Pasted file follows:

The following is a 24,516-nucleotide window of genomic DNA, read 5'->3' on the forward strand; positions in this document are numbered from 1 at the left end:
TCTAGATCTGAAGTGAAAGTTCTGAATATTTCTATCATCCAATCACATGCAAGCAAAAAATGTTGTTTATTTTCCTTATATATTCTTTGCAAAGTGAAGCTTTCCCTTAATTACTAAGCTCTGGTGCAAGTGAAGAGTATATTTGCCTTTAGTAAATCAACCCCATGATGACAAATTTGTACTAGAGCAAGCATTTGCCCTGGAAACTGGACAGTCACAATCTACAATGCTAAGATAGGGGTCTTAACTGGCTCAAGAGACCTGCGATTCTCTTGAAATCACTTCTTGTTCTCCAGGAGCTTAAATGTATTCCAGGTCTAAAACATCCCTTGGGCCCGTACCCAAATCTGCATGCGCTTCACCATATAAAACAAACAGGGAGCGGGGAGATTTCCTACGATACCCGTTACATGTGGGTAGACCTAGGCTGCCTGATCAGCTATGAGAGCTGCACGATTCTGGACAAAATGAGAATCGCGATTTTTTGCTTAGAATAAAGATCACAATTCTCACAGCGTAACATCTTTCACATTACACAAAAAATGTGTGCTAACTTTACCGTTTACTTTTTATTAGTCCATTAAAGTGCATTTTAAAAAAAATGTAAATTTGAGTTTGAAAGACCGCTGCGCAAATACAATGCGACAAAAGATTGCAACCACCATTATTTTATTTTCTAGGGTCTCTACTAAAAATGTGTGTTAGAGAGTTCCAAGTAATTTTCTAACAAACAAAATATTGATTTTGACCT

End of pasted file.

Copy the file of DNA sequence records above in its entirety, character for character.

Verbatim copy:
The following is a 24,516-nucleotide window of genomic DNA, read 5'->3' on the forward strand; positions in this document are numbered from 1 at the left end:
TCTAGATCTGAAGTGAAAGTTCTGAATATTTCTATCATCCAATCACATGCAAGCAAAAAATGTTGTTTATTTTCCTTATATATTCTTTGCAAAGTGAAGCTTTCCCTTAATTACTAAGCTCTGGTGCAAGTGAAGAGTATATTTGCCTTTAGTAAATCAACCCCATGATGACAAATTTGTACTAGAGCAAGCATTTGCCCTGGAAACTGGACAGTCACAATCTACAATGCTAAGATAGGGGTCTTAACTGGCTCAAGAGACCTGCGATTCTCTTGAAATCACTTCTTGTTCTCCAGGAGCTTAAATGTATTCCAGGTCTAAAACATCCCTTGGGCCCGTACCCAAATCTGCATGCGCTTCACCATATAAAACAAACAGGGAGCGGGGAGATTTCCTACGATACCCGTTACATGTGGGTAGACCTAGGCTGCCTGATCAGCTATGAGAGCTGCACGATTCTGGACAAAATGAGAATCGCGATTTTTTGCTTAGAATAAAGATCACAATTCTCACAGCGTAACATCTTTCACATTACACAAAAAATGTGTGCTAACTTTACCGTTTACTTTTTATTAGTCCATTAAAGTGCATTTTAAAAAAAATGTAAATTTGAGTTTGAAAGACCGCTGCGCAAATACAATGCGACAAAAGATTGCAACCACCATTATTTTATTTTCTAGGGTCTCTACTAAAAATGTGTGTTAGAGAGTTCCAAGTAATTTTCTAACAAACAAAATATTGATTTTGACCT